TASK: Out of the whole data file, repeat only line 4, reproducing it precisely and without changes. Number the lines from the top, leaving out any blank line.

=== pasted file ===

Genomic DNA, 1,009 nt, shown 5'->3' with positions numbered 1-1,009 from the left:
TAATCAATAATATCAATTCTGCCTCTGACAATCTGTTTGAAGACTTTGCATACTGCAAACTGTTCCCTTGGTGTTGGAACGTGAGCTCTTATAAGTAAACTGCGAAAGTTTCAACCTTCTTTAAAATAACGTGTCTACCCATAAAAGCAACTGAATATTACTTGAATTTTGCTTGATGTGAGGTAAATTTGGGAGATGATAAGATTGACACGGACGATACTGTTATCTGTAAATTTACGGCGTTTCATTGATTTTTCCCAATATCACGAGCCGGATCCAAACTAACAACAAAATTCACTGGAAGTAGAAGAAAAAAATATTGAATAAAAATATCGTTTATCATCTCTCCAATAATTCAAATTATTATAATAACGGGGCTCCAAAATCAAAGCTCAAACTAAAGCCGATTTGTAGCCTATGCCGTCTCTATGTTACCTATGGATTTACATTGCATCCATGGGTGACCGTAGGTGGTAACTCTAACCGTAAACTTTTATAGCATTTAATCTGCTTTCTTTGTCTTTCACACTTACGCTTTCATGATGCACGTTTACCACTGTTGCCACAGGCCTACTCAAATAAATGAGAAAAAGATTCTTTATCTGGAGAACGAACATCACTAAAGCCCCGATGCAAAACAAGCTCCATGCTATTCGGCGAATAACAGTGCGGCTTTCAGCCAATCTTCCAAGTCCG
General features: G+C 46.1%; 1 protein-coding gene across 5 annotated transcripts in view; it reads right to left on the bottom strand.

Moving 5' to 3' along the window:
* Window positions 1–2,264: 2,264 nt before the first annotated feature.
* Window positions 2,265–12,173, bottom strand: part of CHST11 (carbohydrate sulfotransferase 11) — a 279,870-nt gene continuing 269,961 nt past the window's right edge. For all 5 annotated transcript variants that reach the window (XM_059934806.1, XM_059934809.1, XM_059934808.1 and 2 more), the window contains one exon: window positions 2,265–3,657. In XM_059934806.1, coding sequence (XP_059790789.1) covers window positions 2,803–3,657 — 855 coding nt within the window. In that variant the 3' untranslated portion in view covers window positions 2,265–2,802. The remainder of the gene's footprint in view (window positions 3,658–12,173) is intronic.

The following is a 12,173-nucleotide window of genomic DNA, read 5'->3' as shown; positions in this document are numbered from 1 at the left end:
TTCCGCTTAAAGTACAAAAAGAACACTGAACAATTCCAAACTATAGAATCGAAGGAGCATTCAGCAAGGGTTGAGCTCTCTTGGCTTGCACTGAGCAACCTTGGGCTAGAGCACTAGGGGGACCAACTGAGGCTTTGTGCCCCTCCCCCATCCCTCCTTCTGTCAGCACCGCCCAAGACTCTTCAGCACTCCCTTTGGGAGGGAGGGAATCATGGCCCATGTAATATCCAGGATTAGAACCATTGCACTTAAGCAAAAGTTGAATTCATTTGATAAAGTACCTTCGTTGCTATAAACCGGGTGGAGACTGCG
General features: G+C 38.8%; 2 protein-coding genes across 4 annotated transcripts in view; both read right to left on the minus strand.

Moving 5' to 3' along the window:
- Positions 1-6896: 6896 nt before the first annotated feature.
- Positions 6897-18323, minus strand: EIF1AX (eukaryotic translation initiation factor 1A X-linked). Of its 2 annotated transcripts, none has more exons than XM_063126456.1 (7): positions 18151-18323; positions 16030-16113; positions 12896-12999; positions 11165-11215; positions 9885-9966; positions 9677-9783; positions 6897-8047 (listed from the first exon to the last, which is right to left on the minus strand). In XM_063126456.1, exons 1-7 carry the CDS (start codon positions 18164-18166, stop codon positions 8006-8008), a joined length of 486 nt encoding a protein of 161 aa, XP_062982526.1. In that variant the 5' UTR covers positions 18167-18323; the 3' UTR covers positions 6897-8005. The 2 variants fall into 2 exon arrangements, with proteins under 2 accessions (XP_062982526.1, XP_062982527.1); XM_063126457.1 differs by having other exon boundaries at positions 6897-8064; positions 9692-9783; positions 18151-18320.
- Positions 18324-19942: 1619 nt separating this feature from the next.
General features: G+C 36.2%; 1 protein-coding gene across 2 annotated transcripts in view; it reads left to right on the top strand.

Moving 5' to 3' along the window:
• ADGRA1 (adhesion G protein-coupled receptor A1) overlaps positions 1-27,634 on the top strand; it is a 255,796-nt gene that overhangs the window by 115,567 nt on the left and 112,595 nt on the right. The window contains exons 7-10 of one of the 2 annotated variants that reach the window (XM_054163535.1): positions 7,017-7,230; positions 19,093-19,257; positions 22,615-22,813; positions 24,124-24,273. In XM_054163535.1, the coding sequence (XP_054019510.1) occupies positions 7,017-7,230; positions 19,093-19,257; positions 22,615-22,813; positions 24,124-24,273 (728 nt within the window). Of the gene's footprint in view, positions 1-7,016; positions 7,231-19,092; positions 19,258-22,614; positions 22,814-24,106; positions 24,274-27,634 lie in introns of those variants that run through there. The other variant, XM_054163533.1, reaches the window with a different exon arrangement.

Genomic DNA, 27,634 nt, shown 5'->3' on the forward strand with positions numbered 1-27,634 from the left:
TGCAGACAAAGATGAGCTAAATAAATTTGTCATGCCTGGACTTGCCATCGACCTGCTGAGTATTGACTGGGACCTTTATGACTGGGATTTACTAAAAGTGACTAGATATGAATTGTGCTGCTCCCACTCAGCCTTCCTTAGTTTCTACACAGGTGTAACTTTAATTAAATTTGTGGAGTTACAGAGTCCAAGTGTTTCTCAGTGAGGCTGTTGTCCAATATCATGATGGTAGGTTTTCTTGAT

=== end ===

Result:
Moving 5' to 3' along the window: